Mary Jane "Joanie" Whitesides
1939 - 2021

1939 ˜ 2021

Lifelong educator and volunteer to innumerable Vancouver organizations, Mary Jane (Joanie) Bukowy was born in 1939 in Freehold, NJ, the daughter of Polish immigrants and the youngest of three children. Joanie attended parochial school in Freehold, then Cathedral High and Rider College in Trenton, where she graduated in 1961 as an English Education major.
That summer, at the end of a tragic year that saw the death of both her parents, Joanie answered a call for teachers in Clark County and travelled by car with two girlfriends across the country to take a job as English teacher at La Center High School.
The next year she met Dale Whitesides, a young attorney with the Landerholm law firm in Vancouver. They were married June 1963 and she resigned her teaching position to manage the household and raise two boys. Incapable of limiting herself to the home, Joanie blended devotion to husband and children with community service, and became a dedicated volunteer for many of the organizations that involved her family, including PTAs, Cub Scouts, Columbia Little League and, above all, St. Joseph’s Catholic Parish. In 1980 she even served on the first Advisory Board to the Clark County Cable Commission.
When her children reached adolescence, Joanie decided to move back to professional work. After teaching art part-time at Gaiser Junior High and completing a Master’s in Special Education at Lewis & Clark, “Mrs. Whitesides” as she was now mostly known began a twenty-year stretch of 2nd and 3rd-grade instruction first at King and then at Felida Elementary. Combining her talents in art and drama to offer lively classrooms and curricula, Mrs. Whitesides was beloved by students, sought after by parents, and honored with several teaching awards from the Vancouver Public Schools before her retirement in 2008.
Her organizational commitments continued with St. Joseph’s and with the National Education Association, the GY/WA chapter of P.E.O. and the Society of St. Vincent de Paul until a cancer diagnosis in 2019 forced her to slow down.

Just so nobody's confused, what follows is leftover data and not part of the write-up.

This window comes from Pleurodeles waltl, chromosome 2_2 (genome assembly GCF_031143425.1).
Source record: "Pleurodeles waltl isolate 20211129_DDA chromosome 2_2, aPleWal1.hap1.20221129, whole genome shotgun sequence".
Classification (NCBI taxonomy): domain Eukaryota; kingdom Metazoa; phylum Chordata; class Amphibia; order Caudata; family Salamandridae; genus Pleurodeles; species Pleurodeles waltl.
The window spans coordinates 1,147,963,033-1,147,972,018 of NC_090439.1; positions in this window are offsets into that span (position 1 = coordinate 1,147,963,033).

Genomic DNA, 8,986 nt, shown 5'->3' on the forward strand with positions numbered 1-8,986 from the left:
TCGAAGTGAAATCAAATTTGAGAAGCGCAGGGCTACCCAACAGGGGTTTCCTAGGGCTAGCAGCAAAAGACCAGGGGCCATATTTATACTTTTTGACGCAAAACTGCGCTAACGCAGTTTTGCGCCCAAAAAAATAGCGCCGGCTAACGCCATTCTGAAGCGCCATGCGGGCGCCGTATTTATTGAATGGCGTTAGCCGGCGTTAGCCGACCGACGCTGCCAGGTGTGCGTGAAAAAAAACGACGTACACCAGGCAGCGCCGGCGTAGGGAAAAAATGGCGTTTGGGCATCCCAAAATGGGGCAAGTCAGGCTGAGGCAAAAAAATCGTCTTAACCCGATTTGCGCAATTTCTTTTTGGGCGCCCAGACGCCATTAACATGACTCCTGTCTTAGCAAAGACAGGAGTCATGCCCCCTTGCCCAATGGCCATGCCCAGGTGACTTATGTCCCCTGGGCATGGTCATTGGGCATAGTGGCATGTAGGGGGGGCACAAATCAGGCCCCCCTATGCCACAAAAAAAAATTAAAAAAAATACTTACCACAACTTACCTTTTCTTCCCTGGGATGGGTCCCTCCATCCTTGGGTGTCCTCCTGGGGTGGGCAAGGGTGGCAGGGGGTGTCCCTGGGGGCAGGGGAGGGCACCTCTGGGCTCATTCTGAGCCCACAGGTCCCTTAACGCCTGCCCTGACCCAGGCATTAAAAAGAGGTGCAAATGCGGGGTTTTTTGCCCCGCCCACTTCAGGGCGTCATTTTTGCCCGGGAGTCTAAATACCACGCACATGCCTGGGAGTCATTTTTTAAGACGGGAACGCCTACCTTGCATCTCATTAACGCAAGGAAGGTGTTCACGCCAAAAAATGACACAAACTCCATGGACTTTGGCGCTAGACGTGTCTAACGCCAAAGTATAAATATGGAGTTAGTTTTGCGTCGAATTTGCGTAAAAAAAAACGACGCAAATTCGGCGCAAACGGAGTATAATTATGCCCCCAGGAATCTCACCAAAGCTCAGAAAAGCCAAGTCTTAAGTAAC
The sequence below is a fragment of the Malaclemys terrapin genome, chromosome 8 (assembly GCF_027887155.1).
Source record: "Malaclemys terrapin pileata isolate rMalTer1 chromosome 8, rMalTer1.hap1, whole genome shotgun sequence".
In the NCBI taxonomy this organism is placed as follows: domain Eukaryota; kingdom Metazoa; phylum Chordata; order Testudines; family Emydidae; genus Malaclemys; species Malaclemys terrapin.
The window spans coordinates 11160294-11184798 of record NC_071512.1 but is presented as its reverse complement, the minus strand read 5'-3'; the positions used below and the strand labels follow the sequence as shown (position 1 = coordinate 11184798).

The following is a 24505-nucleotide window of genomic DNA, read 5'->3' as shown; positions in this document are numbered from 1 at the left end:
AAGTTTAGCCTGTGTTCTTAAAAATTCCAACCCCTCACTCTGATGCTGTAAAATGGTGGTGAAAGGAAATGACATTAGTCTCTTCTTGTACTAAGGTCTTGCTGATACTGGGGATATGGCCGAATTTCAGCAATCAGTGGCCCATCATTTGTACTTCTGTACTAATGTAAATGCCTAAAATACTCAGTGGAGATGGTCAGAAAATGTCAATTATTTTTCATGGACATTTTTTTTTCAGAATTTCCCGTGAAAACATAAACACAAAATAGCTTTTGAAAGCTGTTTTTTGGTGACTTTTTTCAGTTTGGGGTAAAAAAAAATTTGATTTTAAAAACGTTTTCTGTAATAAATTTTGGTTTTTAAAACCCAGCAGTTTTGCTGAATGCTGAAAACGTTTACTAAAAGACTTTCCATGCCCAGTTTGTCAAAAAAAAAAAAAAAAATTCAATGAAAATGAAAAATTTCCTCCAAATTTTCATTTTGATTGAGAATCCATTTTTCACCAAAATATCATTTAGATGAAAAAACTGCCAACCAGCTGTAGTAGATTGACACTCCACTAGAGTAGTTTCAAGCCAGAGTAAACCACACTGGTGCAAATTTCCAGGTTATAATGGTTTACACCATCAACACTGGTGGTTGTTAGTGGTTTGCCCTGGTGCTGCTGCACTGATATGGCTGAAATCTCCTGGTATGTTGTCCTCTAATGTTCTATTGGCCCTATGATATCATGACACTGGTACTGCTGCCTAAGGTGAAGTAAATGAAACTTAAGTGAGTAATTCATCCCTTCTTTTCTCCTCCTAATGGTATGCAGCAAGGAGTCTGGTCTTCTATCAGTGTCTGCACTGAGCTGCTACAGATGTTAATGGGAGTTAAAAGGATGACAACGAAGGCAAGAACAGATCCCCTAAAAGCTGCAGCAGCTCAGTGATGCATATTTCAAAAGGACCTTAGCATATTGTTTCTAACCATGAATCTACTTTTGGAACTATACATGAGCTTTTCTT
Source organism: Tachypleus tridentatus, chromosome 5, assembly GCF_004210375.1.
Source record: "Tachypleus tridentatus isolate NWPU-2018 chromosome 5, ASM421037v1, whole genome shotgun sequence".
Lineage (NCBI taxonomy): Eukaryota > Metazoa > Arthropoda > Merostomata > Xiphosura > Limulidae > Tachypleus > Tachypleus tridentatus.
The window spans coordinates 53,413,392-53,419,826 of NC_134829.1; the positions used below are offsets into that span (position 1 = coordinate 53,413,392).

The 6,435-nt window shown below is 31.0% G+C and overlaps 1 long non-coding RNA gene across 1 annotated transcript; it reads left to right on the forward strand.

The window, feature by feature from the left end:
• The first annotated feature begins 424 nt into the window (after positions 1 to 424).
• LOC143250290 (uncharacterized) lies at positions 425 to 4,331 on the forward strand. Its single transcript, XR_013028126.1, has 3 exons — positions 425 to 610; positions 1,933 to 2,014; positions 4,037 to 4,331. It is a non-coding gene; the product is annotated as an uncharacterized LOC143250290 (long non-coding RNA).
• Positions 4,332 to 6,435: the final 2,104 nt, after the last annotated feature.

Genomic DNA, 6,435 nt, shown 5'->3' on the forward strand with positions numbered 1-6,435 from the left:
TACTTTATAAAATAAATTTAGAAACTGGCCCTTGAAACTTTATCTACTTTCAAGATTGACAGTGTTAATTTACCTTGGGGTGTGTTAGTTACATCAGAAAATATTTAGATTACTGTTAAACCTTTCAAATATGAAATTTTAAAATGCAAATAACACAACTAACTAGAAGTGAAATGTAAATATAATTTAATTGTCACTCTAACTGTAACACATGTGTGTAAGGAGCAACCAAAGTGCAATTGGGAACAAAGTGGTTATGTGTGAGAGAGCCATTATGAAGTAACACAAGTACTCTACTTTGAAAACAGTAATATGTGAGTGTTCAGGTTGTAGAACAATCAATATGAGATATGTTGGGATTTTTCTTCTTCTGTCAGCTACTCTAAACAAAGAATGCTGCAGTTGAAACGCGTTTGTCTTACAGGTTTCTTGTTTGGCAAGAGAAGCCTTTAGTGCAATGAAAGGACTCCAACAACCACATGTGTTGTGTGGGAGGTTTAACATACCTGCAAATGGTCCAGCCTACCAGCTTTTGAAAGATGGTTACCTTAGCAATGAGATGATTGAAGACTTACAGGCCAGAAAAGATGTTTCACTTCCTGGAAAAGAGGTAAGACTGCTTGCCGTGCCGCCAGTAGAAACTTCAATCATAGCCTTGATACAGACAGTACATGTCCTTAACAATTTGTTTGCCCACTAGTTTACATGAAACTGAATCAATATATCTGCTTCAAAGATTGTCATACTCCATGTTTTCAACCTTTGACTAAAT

She died at home May 31, and is survived by her two sons, Vance (with wife, Margaret) and Anthony; grandson, Issaya; a dozen nieces and nephews; her cat, Gus; and scores of friends and former students. Funeral services will be held at St. Joseph’s June 14, at 11 a.m.
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Published by The Columbian on Jun. 6, 2021.
Funeral service
St. Joseph’s
, WA
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5 Entries
Jason Molina and Lindsey Rick
June 14, 2021
Mrs. Whitesides, or Miss Bukowy as we knew her, was my high school English teacher for 2 years at our small high school in LaCenter, WA. This was her first teaching job and she did it well. She was a much beloved and respected teacher - a favorite of many of us. Our school was small, our graduating class of 1965 was only 39 strong, so we got to know our teachers very well as we had them several years in a row. Mrs. Whitesides was a dynamic and enthusiastic teacher who gave her all to helping us navigate the nuances of the English language. We often spoke of her at our reunions and tried to locate her over the years. My only regret that we were not able to reconnect with her as I wish I could have told her how important she was to me and my classmates. Thank you, Miss Bukowy, for your inspiration and dedication!
Edna (Doolittle) Nash
June 8, 2021
Aunt Joanie, You will be greatly missed by all. As I write this so many memories come flooding back.